Plus, Betterment accounts do not require a minimum balance. If you want to learn more about Betterment check out this in-depth review.
Determine what type of ETF you want to buy
If you’ve decided to go the DIY route and purchase ETFs on your own then your next step is to do some research.
Do you want an ETF that follows an index like the S&P 500 or perhaps you are interested in ETFs that track a certain market sector like tech or energy? Many discount brokerage accounts provide research and screening tools that will help you to review and compare different ETFs on things like performance and fees.
This process can be overwhelming, especially for a beginner. If you’re a first-time buyer you might want to consider a low-cost ETF that tracks an index like the S&P 500.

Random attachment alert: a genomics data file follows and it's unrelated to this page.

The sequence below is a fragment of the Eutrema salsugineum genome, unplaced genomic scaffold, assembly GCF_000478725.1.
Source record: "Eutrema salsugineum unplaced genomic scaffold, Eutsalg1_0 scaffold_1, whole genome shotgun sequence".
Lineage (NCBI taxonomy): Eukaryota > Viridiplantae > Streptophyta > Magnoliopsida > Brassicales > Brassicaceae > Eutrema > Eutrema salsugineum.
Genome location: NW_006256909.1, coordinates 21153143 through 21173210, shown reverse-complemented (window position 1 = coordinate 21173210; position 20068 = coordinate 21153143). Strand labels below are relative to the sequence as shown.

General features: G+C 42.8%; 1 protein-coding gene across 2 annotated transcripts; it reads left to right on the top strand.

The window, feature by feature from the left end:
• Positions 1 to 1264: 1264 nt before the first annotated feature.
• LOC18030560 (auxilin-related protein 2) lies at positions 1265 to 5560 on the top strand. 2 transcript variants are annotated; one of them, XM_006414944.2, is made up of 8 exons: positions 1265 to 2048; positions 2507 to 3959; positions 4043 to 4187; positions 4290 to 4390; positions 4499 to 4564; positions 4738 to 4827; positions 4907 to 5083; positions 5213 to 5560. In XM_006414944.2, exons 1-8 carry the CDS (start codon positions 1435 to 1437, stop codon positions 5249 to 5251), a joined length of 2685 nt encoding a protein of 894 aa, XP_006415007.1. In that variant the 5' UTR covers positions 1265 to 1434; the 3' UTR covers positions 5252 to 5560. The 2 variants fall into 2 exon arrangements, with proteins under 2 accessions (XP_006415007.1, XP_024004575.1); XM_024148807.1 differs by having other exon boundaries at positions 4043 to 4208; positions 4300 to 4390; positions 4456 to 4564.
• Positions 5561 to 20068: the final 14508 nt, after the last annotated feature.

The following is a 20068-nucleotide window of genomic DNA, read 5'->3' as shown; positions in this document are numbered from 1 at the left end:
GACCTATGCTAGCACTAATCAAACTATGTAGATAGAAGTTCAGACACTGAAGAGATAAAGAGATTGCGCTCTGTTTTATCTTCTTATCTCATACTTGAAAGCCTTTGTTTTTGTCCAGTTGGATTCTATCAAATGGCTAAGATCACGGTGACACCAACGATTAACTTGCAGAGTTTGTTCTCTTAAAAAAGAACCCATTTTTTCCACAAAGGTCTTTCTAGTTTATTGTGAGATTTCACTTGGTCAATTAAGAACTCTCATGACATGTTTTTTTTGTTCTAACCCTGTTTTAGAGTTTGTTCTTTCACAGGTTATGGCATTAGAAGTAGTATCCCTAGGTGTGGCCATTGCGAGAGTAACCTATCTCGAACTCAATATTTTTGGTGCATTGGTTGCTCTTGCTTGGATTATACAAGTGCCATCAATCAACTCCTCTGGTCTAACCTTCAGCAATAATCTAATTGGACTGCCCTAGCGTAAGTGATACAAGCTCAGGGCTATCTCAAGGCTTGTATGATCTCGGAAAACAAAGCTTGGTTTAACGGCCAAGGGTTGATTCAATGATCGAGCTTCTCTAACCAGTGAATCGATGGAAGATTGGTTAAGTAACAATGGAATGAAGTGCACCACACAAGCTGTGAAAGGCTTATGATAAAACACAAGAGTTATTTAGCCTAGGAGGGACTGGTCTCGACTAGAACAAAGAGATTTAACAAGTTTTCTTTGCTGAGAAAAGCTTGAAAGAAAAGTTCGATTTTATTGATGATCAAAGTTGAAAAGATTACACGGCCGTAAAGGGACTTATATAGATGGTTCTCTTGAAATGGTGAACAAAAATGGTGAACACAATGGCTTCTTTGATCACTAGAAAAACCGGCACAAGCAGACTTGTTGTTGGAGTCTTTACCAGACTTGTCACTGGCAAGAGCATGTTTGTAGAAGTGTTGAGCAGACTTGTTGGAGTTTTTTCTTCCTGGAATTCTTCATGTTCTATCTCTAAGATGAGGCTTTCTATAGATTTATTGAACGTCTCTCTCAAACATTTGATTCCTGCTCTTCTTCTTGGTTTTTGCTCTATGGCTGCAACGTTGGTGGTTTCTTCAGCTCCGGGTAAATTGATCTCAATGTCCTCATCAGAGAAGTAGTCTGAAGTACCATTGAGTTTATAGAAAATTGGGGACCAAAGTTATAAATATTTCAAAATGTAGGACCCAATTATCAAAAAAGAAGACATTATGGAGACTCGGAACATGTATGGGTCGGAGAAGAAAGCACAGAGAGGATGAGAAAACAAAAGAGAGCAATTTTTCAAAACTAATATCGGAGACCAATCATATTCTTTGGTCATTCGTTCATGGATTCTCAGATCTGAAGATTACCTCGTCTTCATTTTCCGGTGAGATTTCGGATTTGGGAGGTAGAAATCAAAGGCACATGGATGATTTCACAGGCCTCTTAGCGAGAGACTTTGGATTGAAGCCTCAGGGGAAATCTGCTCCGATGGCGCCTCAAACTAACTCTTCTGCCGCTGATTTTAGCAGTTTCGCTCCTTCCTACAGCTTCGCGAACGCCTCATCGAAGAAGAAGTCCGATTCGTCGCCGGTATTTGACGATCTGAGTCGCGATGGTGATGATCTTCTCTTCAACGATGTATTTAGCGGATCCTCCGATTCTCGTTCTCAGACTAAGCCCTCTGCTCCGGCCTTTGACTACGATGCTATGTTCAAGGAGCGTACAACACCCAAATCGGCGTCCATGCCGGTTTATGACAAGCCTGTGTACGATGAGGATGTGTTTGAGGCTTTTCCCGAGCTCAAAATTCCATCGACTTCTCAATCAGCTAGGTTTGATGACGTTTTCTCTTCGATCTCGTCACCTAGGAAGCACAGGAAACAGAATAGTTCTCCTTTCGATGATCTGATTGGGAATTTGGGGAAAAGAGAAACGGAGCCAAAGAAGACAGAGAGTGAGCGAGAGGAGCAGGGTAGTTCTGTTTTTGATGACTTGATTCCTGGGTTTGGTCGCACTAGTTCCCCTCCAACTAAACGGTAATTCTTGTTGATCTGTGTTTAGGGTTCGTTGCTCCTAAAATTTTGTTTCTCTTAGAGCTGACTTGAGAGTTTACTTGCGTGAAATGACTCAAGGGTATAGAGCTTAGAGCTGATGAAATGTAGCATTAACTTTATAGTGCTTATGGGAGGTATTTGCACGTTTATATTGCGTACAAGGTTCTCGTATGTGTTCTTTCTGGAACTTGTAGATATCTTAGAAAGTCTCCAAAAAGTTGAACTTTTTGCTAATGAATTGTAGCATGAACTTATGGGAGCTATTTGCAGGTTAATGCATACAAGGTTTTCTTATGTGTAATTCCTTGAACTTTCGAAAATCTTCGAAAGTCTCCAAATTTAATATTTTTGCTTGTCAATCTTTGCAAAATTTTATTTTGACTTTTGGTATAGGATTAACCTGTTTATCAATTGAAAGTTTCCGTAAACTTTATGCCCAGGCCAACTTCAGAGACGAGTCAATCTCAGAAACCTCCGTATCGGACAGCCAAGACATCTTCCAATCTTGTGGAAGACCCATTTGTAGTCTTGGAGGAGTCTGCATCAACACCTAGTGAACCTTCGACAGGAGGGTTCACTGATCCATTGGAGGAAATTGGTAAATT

Decide how much you want to spend
Decide how much you can afford to spend and how you want to invest your money.
A lump-sum payment might be the better financial option, especially if you want to avoid fees and commissions associated with trading an ETF. However, dollar-cost averaging is another investment strategy that you can consider.
Dollar-cost averaging involves making regular, scheduled investments (weekly, monthly, quarterly). The main benefit of dollar-cost averaging is that you don’t end up making a big investment when the market is high. By splitting up the payments you will make some purchases when the price is high and some when the price is low, so it helps to average things out!
Because many ETFs charge a sales commission on the purchase or sale, make sure you research the costs to see if dollar-cost averaging is worth it.
Fund your account
Before you can purchase an ETF you need to make sure that you’ve deposited money into your account.
You can fund your account by transferring money from your chequing or savings account or by writing a check. Be aware that this process can take a few days but once the money is in the account you are ready to start investing!
Make a purchase
You’ve opened your brokerage account, spent some time researching ETFs, and now it’s time to execute an order.